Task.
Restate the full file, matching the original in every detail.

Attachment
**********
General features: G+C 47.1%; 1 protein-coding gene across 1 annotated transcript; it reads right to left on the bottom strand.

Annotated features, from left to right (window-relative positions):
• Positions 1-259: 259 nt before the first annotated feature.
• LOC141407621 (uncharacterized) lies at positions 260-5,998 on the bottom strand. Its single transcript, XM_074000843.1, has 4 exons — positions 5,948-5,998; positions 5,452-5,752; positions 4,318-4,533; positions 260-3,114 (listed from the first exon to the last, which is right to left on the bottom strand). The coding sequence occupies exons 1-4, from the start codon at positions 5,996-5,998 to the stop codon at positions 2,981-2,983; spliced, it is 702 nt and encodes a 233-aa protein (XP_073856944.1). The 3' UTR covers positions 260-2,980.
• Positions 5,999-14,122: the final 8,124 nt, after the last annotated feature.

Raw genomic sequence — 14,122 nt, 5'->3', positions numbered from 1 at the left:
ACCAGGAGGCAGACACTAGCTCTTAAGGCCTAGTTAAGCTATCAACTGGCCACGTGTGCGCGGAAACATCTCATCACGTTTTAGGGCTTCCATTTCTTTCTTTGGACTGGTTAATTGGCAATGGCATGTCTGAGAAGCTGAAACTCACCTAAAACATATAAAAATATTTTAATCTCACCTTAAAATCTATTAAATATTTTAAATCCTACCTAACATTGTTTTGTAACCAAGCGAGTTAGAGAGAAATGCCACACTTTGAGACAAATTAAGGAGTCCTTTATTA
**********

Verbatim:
General features: G+C 47.1%; 1 protein-coding gene across 1 annotated transcript; it reads right to left on the bottom strand.

Annotated features, from left to right (window-relative positions):
• Positions 1-259: 259 nt before the first annotated feature.
• LOC141407621 (uncharacterized) lies at positions 260-5,998 on the bottom strand. Its single transcript, XM_074000843.1, has 4 exons — positions 5,948-5,998; positions 5,452-5,752; positions 4,318-4,533; positions 260-3,114 (listed from the first exon to the last, which is right to left on the bottom strand). The coding sequence occupies exons 1-4, from the start codon at positions 5,996-5,998 to the stop codon at positions 2,981-2,983; spliced, it is 702 nt and encodes a 233-aa protein (XP_073856944.1). The 3' UTR covers positions 260-2,980.
• Positions 5,999-14,122: the final 8,124 nt, after the last annotated feature.

Raw genomic sequence — 14,122 nt, 5'->3', positions numbered from 1 at the left:
ACCAGGAGGCAGACACTAGCTCTTAAGGCCTAGTTAAGCTATCAACTGGCCACGTGTGCGCGGAAACATCTCATCACGTTTTAGGGCTTCCATTTCTTTCTTTGGACTGGTTAATTGGCAATGGCATGTCTGAGAAGCTGAAACTCACCTAAAACATATAAAAATATTTTAATCTCACCTTAAAATCTATTAAATATTTTAAATCCTACCTAACATTGTTTTGTAACCAAGCGAGTTAGAGAGAAATGCCACACTTTGAGACAAATTAAGGAGTCCTTTATTA